-Jamie

February 26, 2008 2:46 PM
 

Mark said:

This should allow you to link the login and the user. Let me know if you can't make it work.

drop table #permissions

go

WITH perms_cte as

(select USER_NAME(p.grantee_principal_id) AS principal_name, dp.principal_id, dp.type_desc AS principal_type_desc,

p.class_desc, OBJECT_NAME(p.major_id) AS object_name, p.permission_name, p.state_desc AS permission_state_desc, dp.sid

       from sys.database_permissions p

       inner JOIN sys.database_principals dp

       on p.grantee_principal_id = dp.principal_id)

--users

SELECT p.principal_name,  p.principal_type_desc, p.class_desc, p.[object_name], p.permission_name, p.permission_state_desc,

cast(NULL as sysname) as role_name, p.sid

into #permissions

FROM perms_cte p

WHERE principal_type_desc <> 'DATABASE_ROLE'

UNION

--role members

SELECT rm.member_principal_name, rm.principal_type_desc, p.class_desc, p.object_name, p.permission_name, p.permission_state_desc,rm.role_name, p.sid

FROM  perms_cte p

right outer JOIN

   (select role_principal_id, dp.type_desc as principal_type_desc, member_principal_id,user_name(member_principal_id) as member_principal_name,

user_name(role_principal_id) as role_name--,*

   from sys.database_role_members rm

   INNER JOIN sys.database_principals dp

   ON rm.member_principal_id = dp.principal_id) rm

ON rm.role_principal_id = p.principal_id

order by 1

--2

select s2.loginame, p.*

from #permissions p

left join sys.sysusers s1 on p.sid=s1.sid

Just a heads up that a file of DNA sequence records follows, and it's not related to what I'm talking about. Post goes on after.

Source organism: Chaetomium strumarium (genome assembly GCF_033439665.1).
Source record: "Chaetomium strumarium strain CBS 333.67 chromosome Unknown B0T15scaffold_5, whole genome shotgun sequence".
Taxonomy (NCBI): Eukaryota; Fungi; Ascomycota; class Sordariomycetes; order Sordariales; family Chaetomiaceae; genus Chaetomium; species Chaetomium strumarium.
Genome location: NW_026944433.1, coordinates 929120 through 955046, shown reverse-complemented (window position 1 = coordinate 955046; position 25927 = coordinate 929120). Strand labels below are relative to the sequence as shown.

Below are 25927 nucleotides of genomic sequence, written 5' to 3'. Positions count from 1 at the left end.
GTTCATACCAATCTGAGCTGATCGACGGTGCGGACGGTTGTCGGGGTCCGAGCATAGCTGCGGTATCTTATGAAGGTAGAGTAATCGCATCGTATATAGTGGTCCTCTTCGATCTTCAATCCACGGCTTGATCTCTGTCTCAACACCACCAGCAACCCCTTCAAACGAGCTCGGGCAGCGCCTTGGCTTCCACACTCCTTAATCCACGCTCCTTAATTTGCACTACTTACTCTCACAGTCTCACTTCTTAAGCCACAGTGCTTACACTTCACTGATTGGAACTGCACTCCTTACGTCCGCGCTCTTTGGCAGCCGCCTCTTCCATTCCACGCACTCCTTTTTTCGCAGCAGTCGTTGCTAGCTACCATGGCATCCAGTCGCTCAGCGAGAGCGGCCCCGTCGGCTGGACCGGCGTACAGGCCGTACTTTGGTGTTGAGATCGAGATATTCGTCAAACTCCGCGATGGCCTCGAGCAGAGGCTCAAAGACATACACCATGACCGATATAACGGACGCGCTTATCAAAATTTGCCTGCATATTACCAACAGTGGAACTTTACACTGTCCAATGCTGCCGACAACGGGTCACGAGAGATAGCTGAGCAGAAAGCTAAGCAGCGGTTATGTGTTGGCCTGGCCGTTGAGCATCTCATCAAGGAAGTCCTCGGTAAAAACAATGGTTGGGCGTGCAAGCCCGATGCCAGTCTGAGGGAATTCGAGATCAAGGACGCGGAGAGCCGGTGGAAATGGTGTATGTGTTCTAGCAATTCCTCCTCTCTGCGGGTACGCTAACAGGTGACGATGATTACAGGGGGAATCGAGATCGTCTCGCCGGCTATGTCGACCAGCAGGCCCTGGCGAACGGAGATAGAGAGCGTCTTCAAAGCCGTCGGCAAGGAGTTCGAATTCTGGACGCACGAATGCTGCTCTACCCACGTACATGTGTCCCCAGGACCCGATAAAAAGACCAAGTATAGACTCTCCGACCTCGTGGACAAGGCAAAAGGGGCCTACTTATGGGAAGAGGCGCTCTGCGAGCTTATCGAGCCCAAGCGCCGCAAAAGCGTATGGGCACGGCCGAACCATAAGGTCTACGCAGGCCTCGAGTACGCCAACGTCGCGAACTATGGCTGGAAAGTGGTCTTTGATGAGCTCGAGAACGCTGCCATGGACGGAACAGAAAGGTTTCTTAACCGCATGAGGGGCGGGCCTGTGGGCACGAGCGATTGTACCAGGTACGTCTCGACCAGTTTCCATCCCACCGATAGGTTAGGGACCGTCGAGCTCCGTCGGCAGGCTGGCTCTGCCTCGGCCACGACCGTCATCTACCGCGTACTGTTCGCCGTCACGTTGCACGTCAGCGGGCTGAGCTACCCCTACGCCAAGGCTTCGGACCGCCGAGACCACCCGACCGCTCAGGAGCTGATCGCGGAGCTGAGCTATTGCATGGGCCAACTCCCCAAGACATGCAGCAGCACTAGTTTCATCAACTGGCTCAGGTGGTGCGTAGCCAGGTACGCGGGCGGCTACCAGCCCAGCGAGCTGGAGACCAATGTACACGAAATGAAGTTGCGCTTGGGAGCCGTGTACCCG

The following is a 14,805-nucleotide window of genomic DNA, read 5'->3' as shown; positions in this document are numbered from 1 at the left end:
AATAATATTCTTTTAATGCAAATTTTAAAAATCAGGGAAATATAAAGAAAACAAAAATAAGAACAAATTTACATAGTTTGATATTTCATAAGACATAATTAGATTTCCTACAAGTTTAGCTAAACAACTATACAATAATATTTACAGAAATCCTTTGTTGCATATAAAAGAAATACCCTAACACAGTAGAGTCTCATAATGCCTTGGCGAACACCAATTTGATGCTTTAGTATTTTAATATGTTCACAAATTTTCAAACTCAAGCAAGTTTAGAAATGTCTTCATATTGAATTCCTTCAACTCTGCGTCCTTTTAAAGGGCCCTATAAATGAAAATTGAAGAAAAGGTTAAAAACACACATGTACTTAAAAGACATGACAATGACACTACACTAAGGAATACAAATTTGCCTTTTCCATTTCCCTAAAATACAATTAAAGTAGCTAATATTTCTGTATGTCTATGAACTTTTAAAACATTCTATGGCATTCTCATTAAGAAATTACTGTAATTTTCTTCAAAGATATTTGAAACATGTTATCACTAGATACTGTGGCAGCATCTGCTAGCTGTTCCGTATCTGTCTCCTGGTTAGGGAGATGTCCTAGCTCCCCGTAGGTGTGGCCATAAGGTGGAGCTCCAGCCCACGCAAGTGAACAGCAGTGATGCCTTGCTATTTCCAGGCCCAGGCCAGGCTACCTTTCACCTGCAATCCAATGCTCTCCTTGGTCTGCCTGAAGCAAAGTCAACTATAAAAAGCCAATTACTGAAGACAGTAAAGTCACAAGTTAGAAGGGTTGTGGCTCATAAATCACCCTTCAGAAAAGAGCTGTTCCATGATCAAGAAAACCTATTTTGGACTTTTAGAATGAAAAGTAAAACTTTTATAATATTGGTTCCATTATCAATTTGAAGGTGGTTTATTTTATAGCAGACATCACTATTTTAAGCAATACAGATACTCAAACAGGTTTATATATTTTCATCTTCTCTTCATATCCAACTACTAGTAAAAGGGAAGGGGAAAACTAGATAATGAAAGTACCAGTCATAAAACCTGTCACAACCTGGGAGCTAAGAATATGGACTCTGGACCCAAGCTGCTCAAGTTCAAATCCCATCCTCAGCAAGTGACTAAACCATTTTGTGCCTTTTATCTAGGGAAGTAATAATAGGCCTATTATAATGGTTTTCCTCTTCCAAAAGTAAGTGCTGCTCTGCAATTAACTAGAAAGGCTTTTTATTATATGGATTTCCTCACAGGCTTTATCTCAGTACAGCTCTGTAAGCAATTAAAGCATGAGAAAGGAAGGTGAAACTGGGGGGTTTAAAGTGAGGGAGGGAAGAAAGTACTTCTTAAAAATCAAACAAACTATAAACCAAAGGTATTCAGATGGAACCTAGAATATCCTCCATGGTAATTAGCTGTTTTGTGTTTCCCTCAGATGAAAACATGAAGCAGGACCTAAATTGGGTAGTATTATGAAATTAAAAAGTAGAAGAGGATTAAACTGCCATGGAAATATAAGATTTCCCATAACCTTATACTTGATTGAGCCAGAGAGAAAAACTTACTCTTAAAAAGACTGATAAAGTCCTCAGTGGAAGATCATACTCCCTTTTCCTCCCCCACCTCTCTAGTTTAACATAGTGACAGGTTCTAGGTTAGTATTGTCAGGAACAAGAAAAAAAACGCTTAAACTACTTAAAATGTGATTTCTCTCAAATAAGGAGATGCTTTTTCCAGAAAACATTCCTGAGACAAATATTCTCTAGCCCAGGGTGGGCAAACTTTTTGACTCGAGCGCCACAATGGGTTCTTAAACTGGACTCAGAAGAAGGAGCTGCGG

left join sys.sysprocesses s2 on s1.uid=s2.uid

March 12, 2008 8:56 PM
 

Jeremy said:

You can also run this tool to get a report on all users and all permissions across all your SQL Servers.

http://www.idera.com/Products/SQLsecure/default.aspx

April 4, 2008 7:55 PM
 

Mike said:

Scriptlogic has a tool for this as well that works pretty good for us.

http://www.scriptlogic.com/products/enterprisesecurityreporter/sql

It collects all necessary information without any agents and reports on sql databases, object, schemas, users, role membership and server logins. All the reports are easy customizable without any additional sql coding using built-in drag and drop query builder.

May 8, 2008 4:19 PM
 

ilkay said:

thank you

May 29, 2008 9:46 AM
 

Billy the Cook said:

Maybe you like this one too. It shows all effective permissions (as oposed to only the explicitly granted permissions) of all users in a particular database on the database itself and the tables and view it contains.

DECLARE @doit nvarchar(max), @db sysname

SET @db = '<your databasename goes here>'

SET @doit =

N'USE '+@db+';

DECLARE @login sysname

DECLARE @table sysname

SET NOCOUNT ON;

DECLARE c_login CURSOR

   FOR SELECT [name]

         FROM sysusers

        WHERE hasdbaccess = 1

          AND [name] NOT IN (''dbo'')

CREATE TABLE #permissions ([User] sysname, [Object] sysname, [Permission] sysname)

OPEN c_login

FETCH NEXT FROM c_login

INTO @login

WHILE @@FETCH_STATUS = 0

BEGIN

EXECUTE AS LOGIN = @login;

INSERT INTO #permissions

SELECT DISTINCT @login

 ,''DATABASE''

 ,permission_name AS [Permission]

 FROM fn_my_permissions(NULL, N''DATABASE'')

REVERT;

   DECLARE c_table CURSOR

       FOR SELECT [name]